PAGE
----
Wednesday, 6 June 2018 11:14pm
The Loch Ness Hunters on board a boat on Scotland's Loch Ness, ready to begin their search for potential DNA clues of "Nessie".
Otago’s Professor Neil Gemmell is now in Scotland, with teams of international media waiting to follow his every move.
The Department of Anatomy’s Professor Gemmell, who holds the University’s Chair for Reproduction and Genomics, is in Scotland to sample the environmental DNA in Loch Ness – and in so doing, check whether the DNA of a possible monster, “Nessie”, might also be waiting there for discovery.
So far, the story has attracted more than 2,200 online media mentions, with a potential reach of more than 1 billion readers in more than 50 countries.
Some of the key media outlets to feature the story include Yahoo!, Time Magazine, National Geographic, ABC News, the New York Post, CBS News, BBC News, and The Huffington Post.
The unprecedented level of media interest makes the project the single biggest research-based story to come out of the University in recent memory.
Professor Gemmell describes the pick-up in interest as a “boom”.
“It just went crazy,” he says.
While his passion is the science, he believes the story has captured global attention because of the site itself – Loch Ness and the legend of its inhabitant – Nessie.
And while he does not personally believe in Nessie, he can understand why people are drawn to mythical creatures and remains open minded about what the team may find.
"Whenever a creature moves through its environment, it leaves behind tiny fragments of DNA from skin, scales, feathers, fur, faeces and urine. This DNA can be captured, sequenced and then used to identify that creature..."
He is leading a group of global scientists using environmental DNA (eDNA) to sample the waters to identify tiny DNA remnants left behind by life in the loch.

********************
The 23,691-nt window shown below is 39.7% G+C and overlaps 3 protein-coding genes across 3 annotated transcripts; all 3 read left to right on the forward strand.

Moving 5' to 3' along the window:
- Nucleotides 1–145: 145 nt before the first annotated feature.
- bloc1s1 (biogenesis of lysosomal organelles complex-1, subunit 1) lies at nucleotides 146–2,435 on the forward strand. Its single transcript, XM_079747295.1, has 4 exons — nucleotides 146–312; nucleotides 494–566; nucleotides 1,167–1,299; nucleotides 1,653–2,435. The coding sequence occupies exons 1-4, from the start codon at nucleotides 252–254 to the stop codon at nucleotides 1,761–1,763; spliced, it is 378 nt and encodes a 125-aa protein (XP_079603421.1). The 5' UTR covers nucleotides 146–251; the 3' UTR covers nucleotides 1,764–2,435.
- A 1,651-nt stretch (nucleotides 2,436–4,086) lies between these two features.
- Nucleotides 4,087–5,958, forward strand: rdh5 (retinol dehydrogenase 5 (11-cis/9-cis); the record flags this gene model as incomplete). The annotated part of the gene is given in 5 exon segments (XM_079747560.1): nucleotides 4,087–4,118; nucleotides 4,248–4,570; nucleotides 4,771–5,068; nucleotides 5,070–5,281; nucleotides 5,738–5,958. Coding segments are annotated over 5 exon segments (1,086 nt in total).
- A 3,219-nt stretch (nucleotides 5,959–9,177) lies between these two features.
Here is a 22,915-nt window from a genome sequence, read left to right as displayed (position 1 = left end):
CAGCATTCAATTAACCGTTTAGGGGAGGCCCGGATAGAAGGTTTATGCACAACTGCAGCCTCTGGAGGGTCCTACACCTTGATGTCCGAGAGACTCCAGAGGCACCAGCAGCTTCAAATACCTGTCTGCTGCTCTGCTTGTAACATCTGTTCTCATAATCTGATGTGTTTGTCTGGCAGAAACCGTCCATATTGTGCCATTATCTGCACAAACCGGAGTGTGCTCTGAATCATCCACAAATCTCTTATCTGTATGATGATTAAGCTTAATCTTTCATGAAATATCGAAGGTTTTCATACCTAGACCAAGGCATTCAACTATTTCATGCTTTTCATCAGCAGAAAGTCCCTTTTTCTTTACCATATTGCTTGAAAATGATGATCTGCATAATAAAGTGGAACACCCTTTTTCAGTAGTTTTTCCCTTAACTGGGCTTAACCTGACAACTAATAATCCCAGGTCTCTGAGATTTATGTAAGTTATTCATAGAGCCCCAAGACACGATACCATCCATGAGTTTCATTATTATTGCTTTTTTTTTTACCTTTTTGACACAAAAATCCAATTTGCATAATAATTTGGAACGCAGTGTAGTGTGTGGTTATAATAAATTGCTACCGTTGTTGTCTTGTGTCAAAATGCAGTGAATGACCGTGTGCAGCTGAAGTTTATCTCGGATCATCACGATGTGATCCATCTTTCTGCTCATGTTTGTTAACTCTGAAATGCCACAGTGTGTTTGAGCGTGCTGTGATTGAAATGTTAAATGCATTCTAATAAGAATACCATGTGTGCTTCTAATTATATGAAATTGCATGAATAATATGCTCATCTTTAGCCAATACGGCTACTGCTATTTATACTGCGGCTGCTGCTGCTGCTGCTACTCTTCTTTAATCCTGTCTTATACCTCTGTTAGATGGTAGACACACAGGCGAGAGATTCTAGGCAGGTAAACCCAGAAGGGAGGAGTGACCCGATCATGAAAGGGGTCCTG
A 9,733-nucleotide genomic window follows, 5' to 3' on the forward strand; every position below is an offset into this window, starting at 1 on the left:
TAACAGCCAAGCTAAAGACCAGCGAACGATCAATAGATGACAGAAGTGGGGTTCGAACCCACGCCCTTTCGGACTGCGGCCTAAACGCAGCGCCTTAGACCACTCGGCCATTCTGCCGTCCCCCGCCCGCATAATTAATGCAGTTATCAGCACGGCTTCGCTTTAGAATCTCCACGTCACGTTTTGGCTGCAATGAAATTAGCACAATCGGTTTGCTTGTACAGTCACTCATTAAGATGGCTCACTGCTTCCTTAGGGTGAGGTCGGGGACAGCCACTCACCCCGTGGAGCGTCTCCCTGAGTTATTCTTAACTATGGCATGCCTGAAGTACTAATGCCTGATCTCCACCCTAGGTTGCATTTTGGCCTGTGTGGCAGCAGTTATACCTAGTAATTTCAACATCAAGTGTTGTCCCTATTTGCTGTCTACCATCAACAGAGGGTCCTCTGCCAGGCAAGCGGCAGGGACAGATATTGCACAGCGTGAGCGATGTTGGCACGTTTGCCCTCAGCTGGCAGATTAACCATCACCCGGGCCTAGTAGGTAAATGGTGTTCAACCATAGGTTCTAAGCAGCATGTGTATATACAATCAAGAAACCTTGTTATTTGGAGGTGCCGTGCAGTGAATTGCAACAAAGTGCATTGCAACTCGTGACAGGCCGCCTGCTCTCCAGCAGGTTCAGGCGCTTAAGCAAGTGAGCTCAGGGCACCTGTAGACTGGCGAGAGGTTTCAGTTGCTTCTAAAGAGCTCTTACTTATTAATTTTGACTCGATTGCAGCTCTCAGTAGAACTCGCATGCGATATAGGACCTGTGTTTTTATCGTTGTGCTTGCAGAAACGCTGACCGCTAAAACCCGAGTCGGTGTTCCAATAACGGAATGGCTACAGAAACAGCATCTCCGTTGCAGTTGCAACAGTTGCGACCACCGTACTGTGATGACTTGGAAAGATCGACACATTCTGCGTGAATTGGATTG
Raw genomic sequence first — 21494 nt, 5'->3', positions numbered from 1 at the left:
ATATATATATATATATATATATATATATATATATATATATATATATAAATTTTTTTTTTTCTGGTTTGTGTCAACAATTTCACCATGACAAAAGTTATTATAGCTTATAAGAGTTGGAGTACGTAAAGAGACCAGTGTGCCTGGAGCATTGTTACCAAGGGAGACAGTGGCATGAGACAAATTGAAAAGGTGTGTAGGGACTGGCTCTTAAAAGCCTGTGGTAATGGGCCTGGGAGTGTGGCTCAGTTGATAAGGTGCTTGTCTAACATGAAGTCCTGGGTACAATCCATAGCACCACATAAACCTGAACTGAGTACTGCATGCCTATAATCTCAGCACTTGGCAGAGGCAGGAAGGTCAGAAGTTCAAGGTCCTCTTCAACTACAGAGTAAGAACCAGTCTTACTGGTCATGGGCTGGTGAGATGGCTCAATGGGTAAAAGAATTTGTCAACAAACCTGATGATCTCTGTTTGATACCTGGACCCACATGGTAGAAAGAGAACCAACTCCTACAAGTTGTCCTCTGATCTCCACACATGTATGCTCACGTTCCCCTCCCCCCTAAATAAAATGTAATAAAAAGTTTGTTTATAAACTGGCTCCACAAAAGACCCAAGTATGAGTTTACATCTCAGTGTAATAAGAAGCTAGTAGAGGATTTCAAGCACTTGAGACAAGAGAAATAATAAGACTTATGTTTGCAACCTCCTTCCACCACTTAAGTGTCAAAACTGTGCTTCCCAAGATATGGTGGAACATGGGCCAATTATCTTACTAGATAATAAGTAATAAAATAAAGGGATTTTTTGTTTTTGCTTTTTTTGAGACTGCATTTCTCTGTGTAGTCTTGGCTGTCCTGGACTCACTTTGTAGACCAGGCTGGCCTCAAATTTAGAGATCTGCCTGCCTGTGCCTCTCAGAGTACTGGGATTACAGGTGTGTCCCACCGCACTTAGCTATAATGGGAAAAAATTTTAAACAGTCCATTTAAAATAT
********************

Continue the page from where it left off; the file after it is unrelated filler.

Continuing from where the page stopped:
They will then establish a detailed list of all life living in Loch Ness, potentially including those from a large extinct marine reptile, and make comparisons between it and several other lochs to find how Loch Ness differs from other sites.
The use of eDNA sampling is already well established as a tool for monitoring sharks, whales, fish and other animals. It should readily reveal what species live in the dark, mysterious waters of Loch Ness.
“Whenever a creature moves through its environment, it leaves behind tiny fragments of DNA from skin, scales, feathers, fur, faeces and urine. This DNA can be captured, sequenced and then used to identify that creature by comparing the sequence obtained to large databases of known genetic sequences from 100,000’s of different organisms – if an exact match can’t be found we can generally figure out where on the tree of life that sequence fits,” he says.
Once the sampling is complete, the DNA will be extracted in labs in Europe before gene sequences are analysed in Europe, Australia and here at Otago. Findings are expected to be released in January 2019.
For more information about the project, visit www.lochnesshunters.com
Professor Gemmell spoke to Otago's media team before he left for Scotland - take a look at what he had to say in the video below: